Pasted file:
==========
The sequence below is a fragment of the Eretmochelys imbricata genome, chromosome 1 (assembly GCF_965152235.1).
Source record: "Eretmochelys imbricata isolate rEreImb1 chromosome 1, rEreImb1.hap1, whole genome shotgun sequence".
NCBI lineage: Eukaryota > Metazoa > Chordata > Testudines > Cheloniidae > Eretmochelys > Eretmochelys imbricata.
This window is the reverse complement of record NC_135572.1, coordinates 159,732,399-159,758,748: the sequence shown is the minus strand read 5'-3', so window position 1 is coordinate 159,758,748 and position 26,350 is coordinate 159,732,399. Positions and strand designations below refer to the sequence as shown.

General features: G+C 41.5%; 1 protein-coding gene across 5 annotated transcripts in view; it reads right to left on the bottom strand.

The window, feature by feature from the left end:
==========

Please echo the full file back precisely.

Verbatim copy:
The sequence below is a fragment of the Eretmochelys imbricata genome, chromosome 1 (assembly GCF_965152235.1).
Source record: "Eretmochelys imbricata isolate rEreImb1 chromosome 1, rEreImb1.hap1, whole genome shotgun sequence".
NCBI lineage: Eukaryota > Metazoa > Chordata > Testudines > Cheloniidae > Eretmochelys > Eretmochelys imbricata.
This window is the reverse complement of record NC_135572.1, coordinates 159,732,399-159,758,748: the sequence shown is the minus strand read 5'-3', so window position 1 is coordinate 159,758,748 and position 26,350 is coordinate 159,732,399. Positions and strand designations below refer to the sequence as shown.

General features: G+C 41.5%; 1 protein-coding gene across 5 annotated transcripts in view; it reads right to left on the bottom strand.

The window, feature by feature from the left end: